At the end of the '90s, Apple's prospects were looking dim – and investors knew it. When Steve Jobs returned to the company in 1997, it was on the brink of bankruptcy after suffering annual losses of more than a billion dollars.
Apple had a paltry 5 percent share of the personal computer market, and the stock had cratered. Michael Dell famously said at the time that if he were running Apple, he'd "shut it down and give the money back to shareholders."
Then, in 2001, the iPod debuted to rave reviews. The company had revisited the shopworn Walkman concept and taken it digital, producing headphone sound that rivaled a concert hall. Apple went on to reinvent the recorded music business.
The iPod and the stream of products that followed – increasingly advanced generations of iPods and iPhone and the iPad — came not just from the late Steve Jobs' genius, but from his company's dogged dedication to innovation.
These innovations have made Apple the biggest company in the world. Apple sales in the last quarter topped $35 billion – 43 percent of it from iPhones. About 75 percent of Apple's revenue is from products that didn't exist 11 years ago.
Innovation is one of the few economic factors that is extremely hard to measure. It is often ignored by investors and missed by Wall Street analysts. But it's always there at the core of high-performing companies, like the gleam in the eye of a progenitor.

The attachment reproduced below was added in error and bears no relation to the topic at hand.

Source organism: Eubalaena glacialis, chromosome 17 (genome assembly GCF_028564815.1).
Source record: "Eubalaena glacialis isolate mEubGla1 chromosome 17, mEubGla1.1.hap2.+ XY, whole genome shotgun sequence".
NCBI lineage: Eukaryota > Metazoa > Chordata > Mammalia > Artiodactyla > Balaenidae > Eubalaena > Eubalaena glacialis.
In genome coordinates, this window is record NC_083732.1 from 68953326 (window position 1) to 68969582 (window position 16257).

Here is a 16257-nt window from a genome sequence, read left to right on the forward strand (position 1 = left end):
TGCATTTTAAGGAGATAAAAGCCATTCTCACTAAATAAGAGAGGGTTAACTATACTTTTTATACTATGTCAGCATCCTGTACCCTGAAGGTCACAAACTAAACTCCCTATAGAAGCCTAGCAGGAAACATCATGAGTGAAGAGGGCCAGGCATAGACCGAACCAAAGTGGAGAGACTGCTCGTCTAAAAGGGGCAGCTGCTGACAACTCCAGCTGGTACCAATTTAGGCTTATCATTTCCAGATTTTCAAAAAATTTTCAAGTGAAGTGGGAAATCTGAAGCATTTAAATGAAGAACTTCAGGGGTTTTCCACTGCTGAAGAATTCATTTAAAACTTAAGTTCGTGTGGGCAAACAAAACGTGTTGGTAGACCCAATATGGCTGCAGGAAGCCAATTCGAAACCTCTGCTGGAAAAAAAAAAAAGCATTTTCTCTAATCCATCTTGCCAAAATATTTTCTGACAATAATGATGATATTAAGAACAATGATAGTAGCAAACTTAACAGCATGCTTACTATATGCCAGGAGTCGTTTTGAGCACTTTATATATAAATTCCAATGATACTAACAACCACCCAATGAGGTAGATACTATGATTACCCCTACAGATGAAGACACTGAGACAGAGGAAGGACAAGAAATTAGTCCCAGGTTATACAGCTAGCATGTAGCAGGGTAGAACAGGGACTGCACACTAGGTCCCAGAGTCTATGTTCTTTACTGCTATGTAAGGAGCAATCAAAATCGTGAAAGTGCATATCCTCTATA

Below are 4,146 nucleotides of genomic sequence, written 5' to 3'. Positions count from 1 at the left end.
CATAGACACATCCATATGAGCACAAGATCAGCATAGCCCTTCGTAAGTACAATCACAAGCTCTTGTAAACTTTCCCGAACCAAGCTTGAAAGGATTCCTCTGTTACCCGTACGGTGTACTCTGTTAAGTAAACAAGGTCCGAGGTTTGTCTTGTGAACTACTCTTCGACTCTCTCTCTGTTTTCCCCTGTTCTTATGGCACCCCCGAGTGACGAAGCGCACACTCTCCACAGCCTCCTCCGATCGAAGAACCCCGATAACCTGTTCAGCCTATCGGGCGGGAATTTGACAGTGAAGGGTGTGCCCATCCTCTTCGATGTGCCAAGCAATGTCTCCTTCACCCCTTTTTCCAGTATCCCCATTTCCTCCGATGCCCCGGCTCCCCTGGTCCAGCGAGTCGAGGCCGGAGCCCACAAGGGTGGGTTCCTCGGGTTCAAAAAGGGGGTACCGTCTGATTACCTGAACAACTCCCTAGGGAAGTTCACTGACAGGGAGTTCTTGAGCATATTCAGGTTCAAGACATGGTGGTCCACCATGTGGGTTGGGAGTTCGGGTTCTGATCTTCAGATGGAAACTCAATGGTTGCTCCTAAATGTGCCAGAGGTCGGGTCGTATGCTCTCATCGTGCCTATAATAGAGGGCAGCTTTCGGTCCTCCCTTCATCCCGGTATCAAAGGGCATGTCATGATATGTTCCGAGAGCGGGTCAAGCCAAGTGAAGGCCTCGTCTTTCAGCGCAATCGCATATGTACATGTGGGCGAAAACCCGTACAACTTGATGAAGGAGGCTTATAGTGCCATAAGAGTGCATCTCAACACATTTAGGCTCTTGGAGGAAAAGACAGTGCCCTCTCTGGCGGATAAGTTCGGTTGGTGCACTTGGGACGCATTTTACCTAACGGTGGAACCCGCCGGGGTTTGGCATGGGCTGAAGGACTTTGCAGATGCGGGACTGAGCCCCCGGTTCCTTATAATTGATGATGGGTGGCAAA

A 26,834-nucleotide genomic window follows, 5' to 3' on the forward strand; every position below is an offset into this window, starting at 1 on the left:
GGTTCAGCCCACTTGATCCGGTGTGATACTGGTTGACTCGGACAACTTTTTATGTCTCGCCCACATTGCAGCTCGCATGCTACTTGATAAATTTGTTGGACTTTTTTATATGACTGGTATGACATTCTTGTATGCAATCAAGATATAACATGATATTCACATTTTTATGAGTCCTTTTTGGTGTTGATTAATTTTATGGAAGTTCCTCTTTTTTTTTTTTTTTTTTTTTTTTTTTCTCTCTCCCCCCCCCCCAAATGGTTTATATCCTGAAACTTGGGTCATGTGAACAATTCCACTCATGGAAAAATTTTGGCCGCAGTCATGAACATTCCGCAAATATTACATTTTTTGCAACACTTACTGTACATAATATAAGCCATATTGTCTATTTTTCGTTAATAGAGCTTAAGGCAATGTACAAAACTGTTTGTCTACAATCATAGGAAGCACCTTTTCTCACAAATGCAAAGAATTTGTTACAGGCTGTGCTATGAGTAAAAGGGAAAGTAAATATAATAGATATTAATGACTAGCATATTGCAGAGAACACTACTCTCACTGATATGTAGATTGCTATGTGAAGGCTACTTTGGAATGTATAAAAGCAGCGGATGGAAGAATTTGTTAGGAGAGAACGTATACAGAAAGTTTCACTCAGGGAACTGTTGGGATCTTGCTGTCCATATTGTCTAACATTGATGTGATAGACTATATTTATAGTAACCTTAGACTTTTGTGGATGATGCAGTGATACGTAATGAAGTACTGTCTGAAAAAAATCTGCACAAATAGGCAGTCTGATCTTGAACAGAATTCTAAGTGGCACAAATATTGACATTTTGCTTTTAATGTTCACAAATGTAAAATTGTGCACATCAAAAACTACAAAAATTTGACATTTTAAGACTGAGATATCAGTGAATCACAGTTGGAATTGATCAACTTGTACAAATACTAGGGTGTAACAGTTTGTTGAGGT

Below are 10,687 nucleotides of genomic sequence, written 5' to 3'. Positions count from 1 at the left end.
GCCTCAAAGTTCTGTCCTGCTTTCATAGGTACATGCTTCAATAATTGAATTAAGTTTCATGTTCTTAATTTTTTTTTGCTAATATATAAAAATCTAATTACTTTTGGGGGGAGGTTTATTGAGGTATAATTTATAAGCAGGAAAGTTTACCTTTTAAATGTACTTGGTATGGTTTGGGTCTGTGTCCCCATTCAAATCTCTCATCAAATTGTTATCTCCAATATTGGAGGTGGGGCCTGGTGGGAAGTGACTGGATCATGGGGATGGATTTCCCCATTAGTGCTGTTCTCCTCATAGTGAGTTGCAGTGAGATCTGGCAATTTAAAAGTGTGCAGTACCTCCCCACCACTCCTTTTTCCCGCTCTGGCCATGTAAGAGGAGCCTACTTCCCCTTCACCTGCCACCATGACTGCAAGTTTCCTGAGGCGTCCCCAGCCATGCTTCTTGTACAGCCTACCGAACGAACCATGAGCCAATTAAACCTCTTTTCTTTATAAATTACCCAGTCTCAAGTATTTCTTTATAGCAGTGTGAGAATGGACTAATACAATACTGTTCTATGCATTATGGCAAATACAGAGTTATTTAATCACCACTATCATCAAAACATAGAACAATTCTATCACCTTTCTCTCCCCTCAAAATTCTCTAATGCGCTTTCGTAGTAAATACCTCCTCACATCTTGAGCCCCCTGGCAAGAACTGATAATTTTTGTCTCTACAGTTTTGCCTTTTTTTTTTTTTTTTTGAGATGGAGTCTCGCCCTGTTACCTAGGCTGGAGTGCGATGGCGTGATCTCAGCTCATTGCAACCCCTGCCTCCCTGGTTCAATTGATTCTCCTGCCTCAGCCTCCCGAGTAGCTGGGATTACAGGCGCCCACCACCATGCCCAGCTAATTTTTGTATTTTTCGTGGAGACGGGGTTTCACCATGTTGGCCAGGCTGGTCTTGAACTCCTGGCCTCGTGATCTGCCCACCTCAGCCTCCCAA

How long an innovation lasts as a competitive advantage is anybody's guess. Yet one thing is certain: Without innovation, most companies cannot succeed initially or remain successful. Michael Porter, a global authority on competitive strategy and a Harvard Business School professor, has said: "The only way to have an advantage is through innovation."
Typically, innovative products and services embody new technology. Virtually every industrial revolution in the world's history has been spurred, at least in part, by technological advances stemming from innovation.
Amazon saw the Internet as the wave of the future for shopping. As ordering books online rose, old-style book stores like Barnes & Noble and Borders fell. Amazon's business model wasn't limited to books, of course, and now the company may be eating Best Buy's lunch and has emerged as the champion of e-commerce.
The company's most recent innovations include venturing into web services and the Kindle. Amazon is expected to announce a new Kindle generation early this week.) The rise of Amazon and Apple are common parables of contemporary business because they are examples of a new model that is changing the way we do business.
In Creative Destruction: Why Companies That Are Built to Last Underperform the Market--And How to Successfully Transform Them, authors Richard Foster and Sarah Kaplan show how innovation has transformed the global business landscape over the past 100 years. This new guard has succeeded by attacking the old guard -- mature companies that have failed to innovate and thus are vulnerable.
Apple is in a class by itself because it's a company that continues to innovate by jumping back on what Paul Nunes, executive director of research at the Institute of High Performance at Accenture, and Tim Breene, the CEO of Accenture Interactive, call the S-curve in their book, Jumping the S-Curve: How to Beat the Growth Cycle, Get on Top, and Stay There.